On The Flesh Of Christ by Tertullian
Chapter V.--Christ Truly Lived and Died in Human Flesh Incidents of His Human Life on Earth, and Refutation of Marcion's Docetic Parody of the Same.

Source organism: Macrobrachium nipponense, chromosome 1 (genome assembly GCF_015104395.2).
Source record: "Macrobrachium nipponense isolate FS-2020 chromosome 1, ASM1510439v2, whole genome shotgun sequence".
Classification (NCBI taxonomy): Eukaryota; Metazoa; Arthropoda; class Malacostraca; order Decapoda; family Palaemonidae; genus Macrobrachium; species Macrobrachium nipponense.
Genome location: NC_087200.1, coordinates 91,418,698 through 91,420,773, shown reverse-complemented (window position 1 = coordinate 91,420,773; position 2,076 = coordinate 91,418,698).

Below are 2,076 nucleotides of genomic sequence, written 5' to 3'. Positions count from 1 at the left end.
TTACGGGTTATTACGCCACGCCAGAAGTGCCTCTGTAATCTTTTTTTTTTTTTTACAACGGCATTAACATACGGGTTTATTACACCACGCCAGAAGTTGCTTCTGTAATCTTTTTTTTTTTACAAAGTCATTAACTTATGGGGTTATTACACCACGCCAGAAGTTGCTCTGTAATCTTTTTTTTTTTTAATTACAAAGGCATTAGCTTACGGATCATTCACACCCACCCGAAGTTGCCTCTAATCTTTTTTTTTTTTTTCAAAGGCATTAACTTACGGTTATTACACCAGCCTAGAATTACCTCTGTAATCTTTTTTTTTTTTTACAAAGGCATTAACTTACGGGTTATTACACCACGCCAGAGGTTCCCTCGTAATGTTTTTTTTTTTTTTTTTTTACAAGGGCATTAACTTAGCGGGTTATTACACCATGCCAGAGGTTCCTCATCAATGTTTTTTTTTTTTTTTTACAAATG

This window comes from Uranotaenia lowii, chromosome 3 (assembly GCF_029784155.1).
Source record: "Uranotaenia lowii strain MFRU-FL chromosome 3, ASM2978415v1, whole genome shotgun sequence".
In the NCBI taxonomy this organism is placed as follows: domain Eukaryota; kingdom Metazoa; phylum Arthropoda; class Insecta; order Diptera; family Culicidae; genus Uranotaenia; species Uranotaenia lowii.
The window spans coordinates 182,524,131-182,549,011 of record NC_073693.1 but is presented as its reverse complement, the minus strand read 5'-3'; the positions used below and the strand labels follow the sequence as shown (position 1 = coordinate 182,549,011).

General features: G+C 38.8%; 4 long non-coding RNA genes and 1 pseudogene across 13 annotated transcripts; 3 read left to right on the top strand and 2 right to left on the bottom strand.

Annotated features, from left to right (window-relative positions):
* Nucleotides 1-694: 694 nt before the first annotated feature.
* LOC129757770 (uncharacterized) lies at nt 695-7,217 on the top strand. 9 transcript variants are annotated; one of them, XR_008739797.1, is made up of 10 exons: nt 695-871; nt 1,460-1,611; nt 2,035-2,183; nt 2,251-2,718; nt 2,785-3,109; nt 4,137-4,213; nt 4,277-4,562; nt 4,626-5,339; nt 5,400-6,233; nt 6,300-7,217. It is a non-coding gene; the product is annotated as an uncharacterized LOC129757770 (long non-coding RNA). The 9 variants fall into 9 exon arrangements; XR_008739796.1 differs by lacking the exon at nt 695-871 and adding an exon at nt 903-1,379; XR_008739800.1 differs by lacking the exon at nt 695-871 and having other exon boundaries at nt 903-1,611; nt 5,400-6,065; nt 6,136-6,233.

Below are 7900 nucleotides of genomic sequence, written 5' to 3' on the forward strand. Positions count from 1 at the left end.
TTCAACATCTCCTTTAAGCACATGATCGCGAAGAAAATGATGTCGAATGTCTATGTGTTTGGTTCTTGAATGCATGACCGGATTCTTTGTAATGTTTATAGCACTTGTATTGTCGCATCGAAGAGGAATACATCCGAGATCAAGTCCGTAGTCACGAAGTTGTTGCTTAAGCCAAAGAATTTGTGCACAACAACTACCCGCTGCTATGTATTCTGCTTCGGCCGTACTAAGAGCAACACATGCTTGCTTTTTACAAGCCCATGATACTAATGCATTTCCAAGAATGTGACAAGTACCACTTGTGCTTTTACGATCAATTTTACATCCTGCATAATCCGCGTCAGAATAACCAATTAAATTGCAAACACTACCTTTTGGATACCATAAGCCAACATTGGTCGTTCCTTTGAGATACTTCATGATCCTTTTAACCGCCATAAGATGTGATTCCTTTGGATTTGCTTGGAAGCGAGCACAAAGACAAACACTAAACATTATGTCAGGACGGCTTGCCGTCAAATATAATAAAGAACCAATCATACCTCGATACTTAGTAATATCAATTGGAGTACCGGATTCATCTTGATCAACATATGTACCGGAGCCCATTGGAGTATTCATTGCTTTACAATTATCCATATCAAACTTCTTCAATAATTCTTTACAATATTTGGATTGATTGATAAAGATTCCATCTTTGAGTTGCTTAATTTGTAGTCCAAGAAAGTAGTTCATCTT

There are, to be sure, other things also quite as foolish (as the birth of Christ), which have reference to the humiliations and sufferings of God. Or else, let them call a crucified God |wisdom.| But Marcion will apply the knife to this doctrine also, and even with greater reason. For which is more unworthy of God, which is more likely to raise a blush of shame, that God should be born, or that He should die? that He should bear the flesh, or the cross? be circumcised, or be crucified? be cradled, or be coffined? be laid in a manger, or in a tomb? Talk of |wisdom!| You will show more of that if you refuse to believe this also. But, after all, you will not be |wise| unless you become a |fool| to the world, by believing |the foolish things of God.| Have you, then, cut away all sufferings from Christ, on the ground that, as a mere phantom, He was incapable of experiencing them? We have said above that He might possibly have undergone the unreal mockeries of an imaginary birth and infancy. But answer me at once, you that murder truth: Was not God really crucified? And, having been really crucified, did He not really die? And, having indeed really died, did He not really rise again? Falsely did Paul |determine to know nothing amongst us but Jesus and Him crucified;| falsely has he impressed upon us that He was buried; falsely inculcated that He rose again. False, therefore, is our faith also. And all that we hope for from Christ will be a phantom. O thou most infamous of men, who acquittest of all guilt the murderers of God! For nothing did Christ suffer from them, if He really suffered nothing at all. Spare the whole world's one only hope, thou who art destroying the indispensable dishonour of our faith. Whatsoever is unworthy of God, is of gain to me. I am safe, if I am not ashamed of my Lord. |Whosoever,| says He, |shall be ashamed of me, of him will I also be ashamed.| Other matters for shame find I none which can prove me to be shameless in a good sense, and foolish in a happy one, by my own contempt of shame. The Son of God was crucified; I am not ashamed because men must needs be ashamed of it. And the Son of God died; it is by all means to be believed, because it is absurd. And He was buried, and rose again; the fact is certain, because it is impossible. But how will all this be true in Him, if He was not Himself true -- if He really had not in Himself that which might be crucified, might die, might be buried, and might rise again? I mean this flesh suffused with blood, built up with bones, interwoven with nerves, entwined with veins, a flesh which knew how to be born, and how to die, human without doubt, as born of a human being. It will therefore be mortal in Christ, because Christ is man and the Son of man. Else why is Christ man and the Son of man, if he has nothing of man, and nothing from man? Unless it be either that man is anything else than flesh, or man's flesh comes from any other source than man, or Mary is anything else than a human being, or Marcion's man is as Marcion's god. Otherwise Christ could not be described as being man without flesh, nor the Son of man without any human parent; just as He is not God without the Spirit of God, nor the Son of God without having God for His father. Thus the nature of the two substances displayed Him as man and God, -- in one respect born, in the other unborn; in one respect fleshly, in the other spiritual; in one sense weak, in the other exceeding strong; in one sense dying, in the other living. This property of the two states -- the divine and the human -- is distinctly asserted with equal truth of both natures alike, with the same belief both in respect of the Spirit and of the flesh. The powers of the Spirit, proved Him to be God, His sufferings attested the flesh of man. If His powers were not without the Spirit in like manner, were not His sufferings without the flesh. If His flesh with its sufferings was fictitious, for the same reason was the Spirit false with all its powers. Wherefore halve Christ with a lie? He was wholly the truth. Believe me, He chose rather to be born, than in any part to pretend -- and that indeed to His own detriment -- that He was bearing about a flesh hardened without bones, solid without muscles, bloody without blood, clothed without the tunic of skin, hungry without appetite, eating without teeth, speaking without a tongue, so that His word was a phantom to the ears through an imaginary voice. A phantom, too, it was of course after the resurrection, when, showing His hands and His feet for the disciples to examine, He said, |Behold and see that it is I myself, for a spirit hath not flesh and bones, as ye see me have;| without doubt, hands, and feet, and bones are not what a spirit possesses, but only the flesh. How do you interpret this statement, Marcion, you who tell us that Jesus comes only from the most excellent God, who is both simple and good? See how He rather cheats, and deceives, and juggles the eyes of all, and the senses of all, as well as their access to and contact with Him! You ought rather to have brought Christ down, not from heaven, but from some troop of mountebanks, not as God besides man, but simply as a man, a magician; not as the High Priest of our salvation, but as the conjurer in a show; not as the raiser of the dead, but as the misleader of the living, -- except that, if He were a magician, He must have had a nativity!